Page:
“That noble forgetting is dearer/ than the treasures of all the world’s memories combined./ Before such homelessness, such endearing modesty,/ the possessions of the entire universe are worthless,/ the blue canopy of the sky itself is muddy.”
A similar volte-face, more macabre in mood, clenches into perspective the study of the central subject in Steel Mills Ka Ik Khasoosi Mazdoor (Portrait of a Special Steel Mills Worker).
In this short, fifteen-line poem, since the very outset, the title hints at the privilege of the steel mills worker. He is ‘special’.
“His wages are premium, in exchange,/ his meals too, are specially prepared./ He works in neat four-hour slots,/ never a minute over that count.”
Even as he goes about his Sisyphian labour of forever stoking the furnace with new batches of coal to keep it hot, his supposed metrics of privilege are evoked in parallel. Just as the troubling dichotomy between the labour of doom and the supposed privileges he enjoys begins to unruffle us, the truth, simmering at the fault-line of unrest, is clammed shut.
“He does not know, though,/ that in full consciousness,/ he has signed a contract of death,/ for his life is the engine/ that powers the beast.”
His whole being becomes fuel for the furnace, worth only the intervals between the refills for which it can keep the furnace hot before dissolving into embers. The ‘special’ worker is living on borrowed time, measly moments the toxic fumes will spare him.
If the clarity of an epiphany jolts into perspective some portraits, others reveal their truth through more subtle manoeuvres, the subject of the portrait emerging only as a shade or suggestion. They grow as whispers, with wisps of colour and shade suggested in hazy, impressionistic strokes, as if seen through a smokescreen, or through a dew-laden window pane. Parveen Qadir Agha, an ode to Shakir’s friend with whom she resided along with her son for the latter part of her life, and who is presently chairperson of the Perveen Shakir Trust, is a beautiful study in portraits chiselled aslant. We only ever see the subject of the portrait at the end, like a shadow, an angel. Instead, we are shown Parveen Qadir Agha’s portrait through the pain of the poet she addresses through her actions.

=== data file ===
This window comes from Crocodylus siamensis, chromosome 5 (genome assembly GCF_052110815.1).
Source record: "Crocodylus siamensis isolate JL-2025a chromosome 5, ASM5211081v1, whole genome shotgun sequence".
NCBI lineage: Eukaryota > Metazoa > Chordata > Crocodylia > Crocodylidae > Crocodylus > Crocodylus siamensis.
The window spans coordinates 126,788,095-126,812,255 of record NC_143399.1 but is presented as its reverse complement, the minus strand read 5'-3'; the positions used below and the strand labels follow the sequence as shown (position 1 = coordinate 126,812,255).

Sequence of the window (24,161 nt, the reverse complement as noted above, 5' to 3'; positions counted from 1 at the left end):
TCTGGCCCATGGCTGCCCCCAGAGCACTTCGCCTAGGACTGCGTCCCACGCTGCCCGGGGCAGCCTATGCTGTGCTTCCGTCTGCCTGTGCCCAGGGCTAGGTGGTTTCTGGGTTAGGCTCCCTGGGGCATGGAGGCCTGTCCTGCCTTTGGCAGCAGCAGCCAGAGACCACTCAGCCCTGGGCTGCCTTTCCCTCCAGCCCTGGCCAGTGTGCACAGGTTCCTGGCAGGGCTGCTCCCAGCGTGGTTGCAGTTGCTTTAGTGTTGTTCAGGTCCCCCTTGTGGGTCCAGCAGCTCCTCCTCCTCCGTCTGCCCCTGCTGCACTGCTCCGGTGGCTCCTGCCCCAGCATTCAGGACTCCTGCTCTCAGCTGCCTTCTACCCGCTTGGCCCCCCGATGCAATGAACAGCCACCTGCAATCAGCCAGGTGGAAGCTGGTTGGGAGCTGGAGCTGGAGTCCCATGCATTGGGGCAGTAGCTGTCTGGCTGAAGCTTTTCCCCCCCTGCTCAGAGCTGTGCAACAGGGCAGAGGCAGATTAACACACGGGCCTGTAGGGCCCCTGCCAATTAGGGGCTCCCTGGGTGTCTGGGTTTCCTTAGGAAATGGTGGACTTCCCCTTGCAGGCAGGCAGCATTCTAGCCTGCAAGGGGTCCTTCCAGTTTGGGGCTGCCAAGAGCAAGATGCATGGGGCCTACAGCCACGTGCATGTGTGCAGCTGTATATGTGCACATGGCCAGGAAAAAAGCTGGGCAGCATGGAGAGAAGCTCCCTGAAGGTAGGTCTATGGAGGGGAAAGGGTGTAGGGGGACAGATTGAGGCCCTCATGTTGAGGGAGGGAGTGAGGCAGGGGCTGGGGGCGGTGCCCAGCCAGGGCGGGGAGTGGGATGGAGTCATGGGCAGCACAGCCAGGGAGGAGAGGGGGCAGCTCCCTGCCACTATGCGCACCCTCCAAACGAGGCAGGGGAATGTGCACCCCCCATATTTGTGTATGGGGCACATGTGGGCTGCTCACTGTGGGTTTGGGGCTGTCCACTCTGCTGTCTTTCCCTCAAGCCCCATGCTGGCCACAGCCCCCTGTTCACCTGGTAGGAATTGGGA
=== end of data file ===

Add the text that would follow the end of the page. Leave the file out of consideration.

“You are dead to us,/ the family’s steely silence pronounced,/ and without as much as a word,/ I left forever my father’s house.
“A night that loomed ahead like a mountain’s crest,/ blood-thirsty wolves on all four sides.
“I cried so much that day,/ that were the world an empty cauldron,/ my tears would have flooded it over.”
Embedded here is the deeper truth that for these angels in human guise, actions speak louder than words.
The chilling Macbeth opens with Macbeth, cutting into the story at the point of highest guilt, after the murder of Duncan.
“Startled eyes are accursed to eternal wakefulness./ Sleep slips through the eyes like fish through fingers,/ as if aquiver with the premonition of nightmares to come.”
From here, we swivel across straight to the lip of the ocean, where an old woman sits bowing at the edge, the stains of blood etched in her mind so indelible that all oceans of the world do not contain enough water between them to cleanse her conscience.
“…this dreamless hour/ has come upon a trembling hand too./ On the lip of the coast of Arabian Sea,/ an old woman seeks a cure of musk and ambergris./ Her hand is in the water,/ And in her eyes has dawned/ a thirst for all the oceans of the world.”
While these portraits bear the stamp of their lived time and age, they are not period pieces. They tingle with a humanity that is universal and timeless. While sealing in lines of verse Shakir’s study and observation of characters specific to her age, they testify, at the same time, to how little things change in essence. We walk the earth, going through our motions in different garbs and guises, always the same unchanging blueprint at the core.
The writer a UK-based translator and the author of Defiance of the Rose, a translation of selected works by Perveen Shakir from Urdu into English